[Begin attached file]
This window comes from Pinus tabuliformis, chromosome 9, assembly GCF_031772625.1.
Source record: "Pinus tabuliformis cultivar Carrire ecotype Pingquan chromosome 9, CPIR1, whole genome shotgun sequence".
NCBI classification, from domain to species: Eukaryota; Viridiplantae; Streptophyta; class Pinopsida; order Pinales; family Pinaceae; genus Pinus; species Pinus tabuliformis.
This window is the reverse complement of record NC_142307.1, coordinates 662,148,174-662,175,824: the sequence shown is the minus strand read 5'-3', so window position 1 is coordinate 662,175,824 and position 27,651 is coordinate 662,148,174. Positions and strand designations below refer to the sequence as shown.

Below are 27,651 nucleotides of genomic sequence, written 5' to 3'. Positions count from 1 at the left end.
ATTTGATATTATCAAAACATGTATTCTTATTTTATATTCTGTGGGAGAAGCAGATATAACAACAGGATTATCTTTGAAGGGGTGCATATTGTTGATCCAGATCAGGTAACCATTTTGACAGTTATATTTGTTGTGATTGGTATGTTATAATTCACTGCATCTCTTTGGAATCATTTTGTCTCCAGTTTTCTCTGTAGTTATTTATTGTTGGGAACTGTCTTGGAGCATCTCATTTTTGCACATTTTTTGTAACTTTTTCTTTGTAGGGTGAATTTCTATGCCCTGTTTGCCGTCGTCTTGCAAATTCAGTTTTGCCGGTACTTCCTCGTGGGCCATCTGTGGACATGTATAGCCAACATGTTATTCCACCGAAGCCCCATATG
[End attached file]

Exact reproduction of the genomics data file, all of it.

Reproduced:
This window comes from Pinus tabuliformis, chromosome 9, assembly GCF_031772625.1.
Source record: "Pinus tabuliformis cultivar Carrire ecotype Pingquan chromosome 9, CPIR1, whole genome shotgun sequence".
NCBI classification, from domain to species: Eukaryota; Viridiplantae; Streptophyta; class Pinopsida; order Pinales; family Pinaceae; genus Pinus; species Pinus tabuliformis.
This window is the reverse complement of record NC_142307.1, coordinates 662,148,174-662,175,824: the sequence shown is the minus strand read 5'-3', so window position 1 is coordinate 662,175,824 and position 27,651 is coordinate 662,148,174. Positions and strand designations below refer to the sequence as shown.

Below are 27,651 nucleotides of genomic sequence, written 5' to 3'. Positions count from 1 at the left end.
ATTTGATATTATCAAAACATGTATTCTTATTTTATATTCTGTGGGAGAAGCAGATATAACAACAGGATTATCTTTGAAGGGGTGCATATTGTTGATCCAGATCAGGTAACCATTTTGACAGTTATATTTGTTGTGATTGGTATGTTATAATTCACTGCATCTCTTTGGAATCATTTTGTCTCCAGTTTTCTCTGTAGTTATTTATTGTTGGGAACTGTCTTGGAGCATCTCATTTTTGCACATTTTTTGTAACTTTTTCTTTGTAGGGTGAATTTCTATGCCCTGTTTGCCGTCGTCTTGCAAATTCAGTTTTGCCGGTACTTCCTCGTGGGCCATCTGTGGACATGTATAGCCAACATGTTATTCCACCGAAGCCCCATATG